Towards better land administration
24/07/2004 NST-PROP By Salleh
My congratulations to the senior management
and staff of the Land and Cooperative Development Ministry (its former name,
for as long as I can remember) for having a new minister and a new name,
the Ministry of Natural Resources and the Environment?.
Hopefully, this will come with a new vision, new goals and strategies, renewed
zeal and enhanced determination to get the job done quickly, efficiently
and right the first time.
The inevitable question is, will it also give rise to new policies, procedures
and laws? If the answer is 'yes', hopefully these will be steps in the direction
of implementing a new set of best practices in land administration?.
I sincerely hope that my friends in the ministry would think along this
line. Recent news reports have said all heads of departments in the ministry
have given their status reports to the new minister, Datuk Adenan Satem.
Sometimes it is good to have somebody from the 'outside' to take charge
of things. He can bring fresh insight and see new opportunities that might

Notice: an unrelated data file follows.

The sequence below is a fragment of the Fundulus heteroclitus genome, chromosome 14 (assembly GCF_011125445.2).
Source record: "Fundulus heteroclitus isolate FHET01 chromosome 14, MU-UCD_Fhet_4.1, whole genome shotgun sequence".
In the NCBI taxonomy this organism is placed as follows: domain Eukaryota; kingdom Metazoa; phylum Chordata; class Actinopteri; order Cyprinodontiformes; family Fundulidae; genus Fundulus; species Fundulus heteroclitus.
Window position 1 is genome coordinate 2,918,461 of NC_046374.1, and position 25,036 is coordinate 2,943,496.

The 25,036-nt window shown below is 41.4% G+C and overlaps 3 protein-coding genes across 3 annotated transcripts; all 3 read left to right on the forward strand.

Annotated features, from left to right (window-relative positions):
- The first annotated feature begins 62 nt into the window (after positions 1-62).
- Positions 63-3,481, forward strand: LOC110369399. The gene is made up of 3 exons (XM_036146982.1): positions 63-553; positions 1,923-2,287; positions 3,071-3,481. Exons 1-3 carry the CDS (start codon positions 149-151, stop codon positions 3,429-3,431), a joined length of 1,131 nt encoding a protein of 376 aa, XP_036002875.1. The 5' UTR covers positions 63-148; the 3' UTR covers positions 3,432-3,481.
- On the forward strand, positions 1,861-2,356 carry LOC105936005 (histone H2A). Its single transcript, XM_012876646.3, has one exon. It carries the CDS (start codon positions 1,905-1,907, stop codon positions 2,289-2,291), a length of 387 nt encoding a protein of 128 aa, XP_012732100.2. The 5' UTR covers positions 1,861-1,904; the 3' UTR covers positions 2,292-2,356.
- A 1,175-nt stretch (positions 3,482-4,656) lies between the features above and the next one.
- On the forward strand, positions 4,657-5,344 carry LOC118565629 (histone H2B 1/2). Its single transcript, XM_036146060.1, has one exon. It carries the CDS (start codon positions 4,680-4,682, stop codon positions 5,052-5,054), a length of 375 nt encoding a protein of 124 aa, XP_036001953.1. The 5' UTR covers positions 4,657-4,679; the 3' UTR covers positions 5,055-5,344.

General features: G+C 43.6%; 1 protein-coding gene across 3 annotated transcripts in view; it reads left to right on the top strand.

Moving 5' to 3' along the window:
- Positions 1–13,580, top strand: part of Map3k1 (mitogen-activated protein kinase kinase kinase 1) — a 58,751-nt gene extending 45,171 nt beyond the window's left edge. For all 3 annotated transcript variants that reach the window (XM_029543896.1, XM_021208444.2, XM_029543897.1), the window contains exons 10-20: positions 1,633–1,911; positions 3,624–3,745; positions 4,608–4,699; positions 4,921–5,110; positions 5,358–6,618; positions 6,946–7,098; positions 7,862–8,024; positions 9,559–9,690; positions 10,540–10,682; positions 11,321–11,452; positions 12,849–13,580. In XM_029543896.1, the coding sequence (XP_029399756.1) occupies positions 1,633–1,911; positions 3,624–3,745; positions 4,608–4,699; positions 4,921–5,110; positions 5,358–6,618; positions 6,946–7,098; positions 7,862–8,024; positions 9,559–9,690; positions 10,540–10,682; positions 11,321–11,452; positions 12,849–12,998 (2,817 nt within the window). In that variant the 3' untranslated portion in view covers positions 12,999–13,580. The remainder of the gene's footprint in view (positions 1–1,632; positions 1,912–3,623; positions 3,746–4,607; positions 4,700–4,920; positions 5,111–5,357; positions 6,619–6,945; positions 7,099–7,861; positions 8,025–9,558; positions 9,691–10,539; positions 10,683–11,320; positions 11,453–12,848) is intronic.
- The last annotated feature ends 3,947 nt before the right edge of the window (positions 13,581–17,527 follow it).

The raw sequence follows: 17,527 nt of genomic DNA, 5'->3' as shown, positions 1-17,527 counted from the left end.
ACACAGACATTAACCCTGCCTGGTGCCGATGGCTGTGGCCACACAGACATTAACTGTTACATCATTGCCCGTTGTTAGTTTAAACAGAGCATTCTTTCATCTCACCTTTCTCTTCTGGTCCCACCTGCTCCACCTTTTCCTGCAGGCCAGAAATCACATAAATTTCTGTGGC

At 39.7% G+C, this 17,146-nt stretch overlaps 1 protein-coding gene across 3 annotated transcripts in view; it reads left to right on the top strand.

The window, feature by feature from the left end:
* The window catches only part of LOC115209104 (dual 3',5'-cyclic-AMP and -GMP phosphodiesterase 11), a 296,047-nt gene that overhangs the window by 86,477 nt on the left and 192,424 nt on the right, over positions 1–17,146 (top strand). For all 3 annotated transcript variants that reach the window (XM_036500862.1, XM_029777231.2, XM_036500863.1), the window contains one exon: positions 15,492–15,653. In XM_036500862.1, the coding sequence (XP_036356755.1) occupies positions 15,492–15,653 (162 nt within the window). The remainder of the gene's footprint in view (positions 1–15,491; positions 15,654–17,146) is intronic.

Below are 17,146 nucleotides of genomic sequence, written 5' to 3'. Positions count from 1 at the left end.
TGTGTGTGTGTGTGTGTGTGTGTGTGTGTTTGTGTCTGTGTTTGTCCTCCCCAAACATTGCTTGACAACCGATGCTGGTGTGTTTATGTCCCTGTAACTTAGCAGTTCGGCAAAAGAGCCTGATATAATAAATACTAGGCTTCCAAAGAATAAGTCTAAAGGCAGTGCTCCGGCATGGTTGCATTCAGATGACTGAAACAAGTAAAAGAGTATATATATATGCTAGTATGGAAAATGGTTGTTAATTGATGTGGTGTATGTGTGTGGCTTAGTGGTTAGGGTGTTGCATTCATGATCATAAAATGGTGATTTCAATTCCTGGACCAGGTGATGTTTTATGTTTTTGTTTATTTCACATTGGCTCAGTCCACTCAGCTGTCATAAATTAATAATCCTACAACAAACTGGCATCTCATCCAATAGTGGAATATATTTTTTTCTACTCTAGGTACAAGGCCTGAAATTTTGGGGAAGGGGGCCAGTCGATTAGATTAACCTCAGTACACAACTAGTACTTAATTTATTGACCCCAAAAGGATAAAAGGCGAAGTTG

have been missed in the past. The new chief will need some time to get the
hang of things and learn to adjust to his new responsibilities. Hopefully,
he will not feel too uncomfortable having to be mentored by his subordinates
for a while.
Land administration is not just about land disposal, land alienation, land
tenure, land registration, land information, collection of revenue, enforcing
conditions and restrictions, prosecutions, land acquisitions, land development
schemes, land dealings and the like.
Apart from economic development and routine administrative work, land
administrators also have to deal with environmental management (the ultimate
target being to ensure sustainable development) and to grapple with issues
of social justice. Beyond that, the subject matter of land administration
is wide enough to include not only issues of land use, but also forest management,
coastal zone management and highlands management.
A quick survey of several developing countries will show that land administration
systems have become an integral component of their national strategies to:
- Assist in the shift from a command economy to